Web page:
My clients asked him about a particular stone and its price. It was a Sawable One, F color, VS clarity, 5 carat piece of rough. The Prince told me it was an F color VS stone and asked if I agreed. I did agree, and told him so. Actually it might very well be an E color. I of course, did not say that to him. For those of you who use Adtec to value rough diamonds, the Adtec price listed is $3400 per carat. When you buy in New York or Geneva, most buyers will buy 40-45% below Adtec. It is cheaper in source countries.
To the surprise of my clients and to me, the Prince said he could not sell it for less than $6,000 per carat. Even in the safety of New York or Geneva you would not pay more than $2000 per carat. My clients made him an offer and he promptly starting screaming at us to get the hell out of his house! As I was leaving, as is my custom, I thanked him for seeing us and was sorry our business could not be worked out. I extended my hand and he screamed again for me to get the hell out of his house. The armed guards were no longer friendly or smiling and we left the very large prince and his massive ego forever etched in our minds and our hearts.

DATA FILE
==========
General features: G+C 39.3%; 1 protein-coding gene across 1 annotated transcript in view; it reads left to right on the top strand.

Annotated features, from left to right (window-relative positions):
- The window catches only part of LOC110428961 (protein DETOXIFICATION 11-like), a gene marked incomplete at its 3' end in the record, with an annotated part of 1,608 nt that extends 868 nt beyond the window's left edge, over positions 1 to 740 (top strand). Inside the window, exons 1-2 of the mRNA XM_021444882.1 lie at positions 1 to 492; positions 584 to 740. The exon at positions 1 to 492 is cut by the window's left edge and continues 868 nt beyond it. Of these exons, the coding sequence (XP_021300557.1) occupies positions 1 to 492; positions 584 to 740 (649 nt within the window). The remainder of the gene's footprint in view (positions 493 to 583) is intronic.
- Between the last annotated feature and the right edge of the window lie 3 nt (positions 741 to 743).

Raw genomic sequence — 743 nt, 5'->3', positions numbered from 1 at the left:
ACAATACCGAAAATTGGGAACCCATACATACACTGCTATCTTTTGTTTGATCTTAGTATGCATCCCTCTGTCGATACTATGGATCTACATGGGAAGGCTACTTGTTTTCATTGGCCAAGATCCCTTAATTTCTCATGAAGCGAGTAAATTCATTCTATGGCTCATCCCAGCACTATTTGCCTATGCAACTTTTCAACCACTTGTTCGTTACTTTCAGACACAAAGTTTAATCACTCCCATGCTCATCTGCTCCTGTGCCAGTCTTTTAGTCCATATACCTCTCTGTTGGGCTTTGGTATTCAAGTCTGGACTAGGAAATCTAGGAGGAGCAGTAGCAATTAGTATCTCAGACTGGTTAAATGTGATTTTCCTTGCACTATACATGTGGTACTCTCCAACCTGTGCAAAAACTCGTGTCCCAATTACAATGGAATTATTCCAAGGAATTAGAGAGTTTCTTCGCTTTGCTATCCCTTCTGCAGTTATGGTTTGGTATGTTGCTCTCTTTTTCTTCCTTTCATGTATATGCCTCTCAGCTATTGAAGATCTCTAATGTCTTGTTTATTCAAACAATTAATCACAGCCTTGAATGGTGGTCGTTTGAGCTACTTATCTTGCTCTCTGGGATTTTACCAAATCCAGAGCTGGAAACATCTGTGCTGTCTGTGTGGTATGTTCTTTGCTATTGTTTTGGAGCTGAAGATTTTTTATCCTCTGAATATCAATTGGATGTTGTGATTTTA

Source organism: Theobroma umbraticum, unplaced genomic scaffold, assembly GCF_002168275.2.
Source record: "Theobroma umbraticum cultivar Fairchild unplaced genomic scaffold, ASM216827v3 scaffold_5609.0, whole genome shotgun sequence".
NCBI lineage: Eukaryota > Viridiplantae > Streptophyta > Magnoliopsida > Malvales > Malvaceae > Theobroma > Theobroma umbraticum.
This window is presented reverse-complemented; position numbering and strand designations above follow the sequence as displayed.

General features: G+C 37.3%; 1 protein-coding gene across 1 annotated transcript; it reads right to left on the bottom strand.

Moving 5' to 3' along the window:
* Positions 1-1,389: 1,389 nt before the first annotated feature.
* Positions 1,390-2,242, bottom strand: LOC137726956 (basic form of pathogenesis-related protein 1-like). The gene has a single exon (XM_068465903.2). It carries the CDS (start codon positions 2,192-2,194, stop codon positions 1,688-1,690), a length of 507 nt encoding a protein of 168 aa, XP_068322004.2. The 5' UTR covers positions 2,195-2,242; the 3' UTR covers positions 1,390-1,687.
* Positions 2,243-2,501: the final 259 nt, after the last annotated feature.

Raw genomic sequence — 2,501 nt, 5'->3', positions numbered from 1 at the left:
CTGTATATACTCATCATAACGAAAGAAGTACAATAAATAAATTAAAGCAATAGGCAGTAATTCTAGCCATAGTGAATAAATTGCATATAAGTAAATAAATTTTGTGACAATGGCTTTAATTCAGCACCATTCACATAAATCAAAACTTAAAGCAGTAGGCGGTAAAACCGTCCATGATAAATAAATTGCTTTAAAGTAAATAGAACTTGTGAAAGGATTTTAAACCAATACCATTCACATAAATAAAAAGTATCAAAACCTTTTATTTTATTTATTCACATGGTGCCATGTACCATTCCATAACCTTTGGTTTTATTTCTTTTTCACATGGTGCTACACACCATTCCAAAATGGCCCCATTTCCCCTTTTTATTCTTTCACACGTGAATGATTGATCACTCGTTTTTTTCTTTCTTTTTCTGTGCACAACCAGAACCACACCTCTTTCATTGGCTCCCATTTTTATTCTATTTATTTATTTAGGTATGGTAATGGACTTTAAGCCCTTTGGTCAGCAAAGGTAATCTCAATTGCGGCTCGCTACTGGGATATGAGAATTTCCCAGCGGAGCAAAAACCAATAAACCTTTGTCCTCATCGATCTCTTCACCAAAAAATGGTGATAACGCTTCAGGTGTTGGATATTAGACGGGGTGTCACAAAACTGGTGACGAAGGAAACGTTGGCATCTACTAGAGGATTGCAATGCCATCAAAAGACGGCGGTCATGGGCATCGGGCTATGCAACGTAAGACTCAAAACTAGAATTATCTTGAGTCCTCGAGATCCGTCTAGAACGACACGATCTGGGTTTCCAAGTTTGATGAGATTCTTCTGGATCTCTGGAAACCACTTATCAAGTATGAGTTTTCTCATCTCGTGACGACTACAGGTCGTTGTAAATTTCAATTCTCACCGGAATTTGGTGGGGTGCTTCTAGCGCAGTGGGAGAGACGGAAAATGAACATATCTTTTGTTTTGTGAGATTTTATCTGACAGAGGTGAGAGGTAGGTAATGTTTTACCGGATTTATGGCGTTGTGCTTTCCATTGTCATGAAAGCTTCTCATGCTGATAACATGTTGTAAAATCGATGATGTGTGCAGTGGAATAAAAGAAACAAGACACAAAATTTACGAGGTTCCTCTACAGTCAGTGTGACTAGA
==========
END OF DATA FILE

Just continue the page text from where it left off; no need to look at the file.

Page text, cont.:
We were not able to buy what we came to buy. My clients paid dearly for trusting their contact. The contact made no money and only I benefitted financially from this experience. This does not make me happy. I never want my clients to waste money. The only thing worse than my clients losing money is me losing money. Sometimes no matter what you do, you cannot win. My clients did their due diligence and their contact has a good reputation. Sometimes it is enough and sometimes not. The one truth I have found to hold true always, is that no matter what someone tells you, no matter whom they are, you cannot know if the white rough diamonds have value until you are looking at them.
My advice to anyone going to Africa to buy rough diamonds, is line up as many suppliers as possible before you go, send your rough diamond gemologist in-country by himself first to make sure the goods have value, and that indeed, they are really there. Better to pay for only one plane ticket, one hotel room and one mouth to feed. Just make sure you have the entry visa already taken care of for the rest of your team so they can fly in immediately to complete your deal. If your rough diamond gemologist is afraid to go to the DRC, Guinea, Angola, Sierra Leone and other wonderful vacation spots, then maybe you need to look for a gemologist who is not afraid to be lonely in Africa.
Louis Pearl G.G.